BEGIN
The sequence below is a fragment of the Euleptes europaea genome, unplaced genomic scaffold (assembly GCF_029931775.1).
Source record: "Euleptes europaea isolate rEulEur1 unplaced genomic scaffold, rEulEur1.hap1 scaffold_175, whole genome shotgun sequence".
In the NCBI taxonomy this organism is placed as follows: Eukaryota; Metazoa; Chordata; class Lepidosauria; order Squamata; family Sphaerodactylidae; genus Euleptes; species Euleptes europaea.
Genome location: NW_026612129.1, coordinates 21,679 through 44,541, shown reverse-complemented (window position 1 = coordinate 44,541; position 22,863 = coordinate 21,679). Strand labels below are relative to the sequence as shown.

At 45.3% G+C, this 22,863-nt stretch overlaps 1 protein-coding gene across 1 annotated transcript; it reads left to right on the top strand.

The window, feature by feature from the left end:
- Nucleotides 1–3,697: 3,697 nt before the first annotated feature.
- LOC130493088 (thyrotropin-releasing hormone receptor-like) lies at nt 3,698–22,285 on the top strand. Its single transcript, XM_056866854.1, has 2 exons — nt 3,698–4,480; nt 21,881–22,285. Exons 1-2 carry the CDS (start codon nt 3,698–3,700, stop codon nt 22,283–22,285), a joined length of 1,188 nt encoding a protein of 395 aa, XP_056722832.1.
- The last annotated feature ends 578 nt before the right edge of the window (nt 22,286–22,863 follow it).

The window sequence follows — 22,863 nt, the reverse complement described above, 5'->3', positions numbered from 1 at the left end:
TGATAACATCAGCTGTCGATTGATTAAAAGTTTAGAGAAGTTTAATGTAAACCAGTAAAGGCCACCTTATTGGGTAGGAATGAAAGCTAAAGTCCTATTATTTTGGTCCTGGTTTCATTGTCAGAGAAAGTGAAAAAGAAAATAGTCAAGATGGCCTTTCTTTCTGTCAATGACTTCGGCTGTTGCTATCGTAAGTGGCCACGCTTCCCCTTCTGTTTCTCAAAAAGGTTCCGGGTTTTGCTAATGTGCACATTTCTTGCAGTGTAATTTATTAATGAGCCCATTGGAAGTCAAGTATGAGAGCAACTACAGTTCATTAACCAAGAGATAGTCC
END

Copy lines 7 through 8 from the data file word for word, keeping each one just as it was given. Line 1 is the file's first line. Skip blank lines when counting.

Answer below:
- Nucleotides 1–3,697: 3,697 nt before the first annotated feature.
- LOC130493088 (thyrotropin-releasing hormone receptor-like) lies at nt 3,698–22,285 on the top strand. Its single transcript, XM_056866854.1, has 2 exons — nt 3,698–4,480; nt 21,881–22,285. Exons 1-2 carry the CDS (start codon nt 3,698–3,700, stop codon nt 22,283–22,285), a joined length of 1,188 nt encoding a protein of 395 aa, XP_056722832.1.